Eugene F. Weigel


John W. Noble


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COPTPlacer County Sequoias.DEPARTMENT OF THE INTERIORSan Francisco, Cal., October 17, 1892.Genl. John W. Noble,Secretary of the Interior.Dear Sir:I have the honor to report that I have just returned from an inspection of the group of Sequoias recently discovered in Placer County,my stay there having been cut rather short by the setting in of a snow storm. These trees, the most northerly of their kind found as yet, are located in a sheltered canon in township 14 North, Range 13 East. The surrounding country is very mild and much broken, and only frequented by scattered prospectors or perhaps now and then a cattle herder. TO get there I went from here to Colfax by rail, then by team to Michigan Bluff, twenty miles east, and the next day, with a guide, on horseback over very steep mountain trails, about twenty miles further to the trees.There are two trees in good preservation (one is somewhat burnt) measuring about 50 feet in circumference, and several more growing of smaller size. The two largest have been blown over many years ago, one of which measures nearly 70 feet at the base. I have made a sketch of the largest standing and one of the fallow trees, which will probably be published with the paper of Mr. Price read to the Sierra Club. I shall probably be able to get the proof sheets for you next week.There is other fine timber in the vicinity, sane pitch pines and sugar pines measuring seven feet in diameter. On Big Oak Flat, three miles from there, a plateau nearly a mile wide by several miles in length,oak trees from 5 to 6 feet thick are found.It is, however, essentially a mining district, hydraulic mining having been formerly extensively carried on at Michigan Bluff. Last Chance and other places, until prohibited by Legislative enactment.The continuous stee climbs up and down the mountain sides had been so fatiguing that the guide and I were glad to accept the hospitality of a party of hunters, who regaled us with choice cuts from a bear which they had just killed. It turned freezing cold over night in the camp,and as it began to snow in the morning, I hurried back to Michigan bluff,taking another route via Last Chance and El Dorado Canon.In my opinion the whole of Township 14 N., Range 13 E., should be reserved.very respectfully yours,(Signed) Eugene F. WeigelSpecial Land Inspector.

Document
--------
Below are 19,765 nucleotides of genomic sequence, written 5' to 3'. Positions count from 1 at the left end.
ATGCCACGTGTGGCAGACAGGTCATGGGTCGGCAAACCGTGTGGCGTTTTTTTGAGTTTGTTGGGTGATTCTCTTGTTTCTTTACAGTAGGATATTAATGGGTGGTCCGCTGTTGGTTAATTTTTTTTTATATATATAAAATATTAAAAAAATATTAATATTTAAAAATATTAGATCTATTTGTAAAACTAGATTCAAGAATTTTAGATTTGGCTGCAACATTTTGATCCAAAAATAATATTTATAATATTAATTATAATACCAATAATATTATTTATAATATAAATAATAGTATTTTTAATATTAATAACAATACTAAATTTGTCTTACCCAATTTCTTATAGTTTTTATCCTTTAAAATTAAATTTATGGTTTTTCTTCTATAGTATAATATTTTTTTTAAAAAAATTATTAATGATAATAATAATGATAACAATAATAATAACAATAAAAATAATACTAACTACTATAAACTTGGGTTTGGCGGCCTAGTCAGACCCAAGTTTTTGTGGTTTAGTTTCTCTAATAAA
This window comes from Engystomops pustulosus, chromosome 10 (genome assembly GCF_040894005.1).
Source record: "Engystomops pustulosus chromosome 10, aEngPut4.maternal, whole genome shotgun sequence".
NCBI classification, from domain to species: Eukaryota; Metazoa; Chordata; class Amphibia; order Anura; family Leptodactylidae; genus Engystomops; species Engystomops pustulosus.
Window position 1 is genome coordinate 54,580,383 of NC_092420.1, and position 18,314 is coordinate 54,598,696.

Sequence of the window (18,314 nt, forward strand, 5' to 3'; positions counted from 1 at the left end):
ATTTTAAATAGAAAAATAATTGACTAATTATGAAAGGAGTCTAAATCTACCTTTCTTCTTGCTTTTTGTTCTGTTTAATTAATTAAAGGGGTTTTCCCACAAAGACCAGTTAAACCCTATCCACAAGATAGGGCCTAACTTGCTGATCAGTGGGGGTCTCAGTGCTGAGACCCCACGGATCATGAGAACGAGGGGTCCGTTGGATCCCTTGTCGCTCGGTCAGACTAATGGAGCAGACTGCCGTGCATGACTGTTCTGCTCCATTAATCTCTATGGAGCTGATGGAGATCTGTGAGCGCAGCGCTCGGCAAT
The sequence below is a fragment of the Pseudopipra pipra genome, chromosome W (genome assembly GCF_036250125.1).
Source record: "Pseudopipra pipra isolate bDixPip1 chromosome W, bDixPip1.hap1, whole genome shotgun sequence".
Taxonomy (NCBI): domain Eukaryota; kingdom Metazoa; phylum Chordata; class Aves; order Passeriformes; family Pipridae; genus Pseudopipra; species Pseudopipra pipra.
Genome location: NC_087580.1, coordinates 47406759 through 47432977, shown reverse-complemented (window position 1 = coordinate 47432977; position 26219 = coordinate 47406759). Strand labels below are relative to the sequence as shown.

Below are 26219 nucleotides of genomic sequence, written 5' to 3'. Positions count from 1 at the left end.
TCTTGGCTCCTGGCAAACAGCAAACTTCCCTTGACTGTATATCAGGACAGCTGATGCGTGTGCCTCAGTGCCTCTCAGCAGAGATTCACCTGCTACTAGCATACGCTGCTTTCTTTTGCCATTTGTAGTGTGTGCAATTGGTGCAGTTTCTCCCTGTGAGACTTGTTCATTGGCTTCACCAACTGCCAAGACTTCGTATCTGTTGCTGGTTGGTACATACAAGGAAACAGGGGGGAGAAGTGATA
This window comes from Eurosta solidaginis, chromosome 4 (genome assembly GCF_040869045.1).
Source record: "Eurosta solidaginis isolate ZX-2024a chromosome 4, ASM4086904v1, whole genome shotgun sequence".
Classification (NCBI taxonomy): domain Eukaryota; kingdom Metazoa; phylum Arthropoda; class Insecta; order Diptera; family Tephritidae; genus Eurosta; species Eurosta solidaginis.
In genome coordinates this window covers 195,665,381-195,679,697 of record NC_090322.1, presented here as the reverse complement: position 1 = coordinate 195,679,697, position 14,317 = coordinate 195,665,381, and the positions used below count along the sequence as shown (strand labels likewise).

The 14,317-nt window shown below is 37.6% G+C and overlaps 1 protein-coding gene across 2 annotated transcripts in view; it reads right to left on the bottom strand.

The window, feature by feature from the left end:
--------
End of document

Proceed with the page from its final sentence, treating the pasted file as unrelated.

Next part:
San Francisco

Date Original

1892 Oct 17


Original letter dimensions unknown.

Resource Identifier


File Identifier

Reel 07, Image 0694

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Page Number

Page 1


John Muir, correspondence, letters, author, writing, naturalist, California, correspondent, mail, message, post, exchange of letters, missive, notes, epistle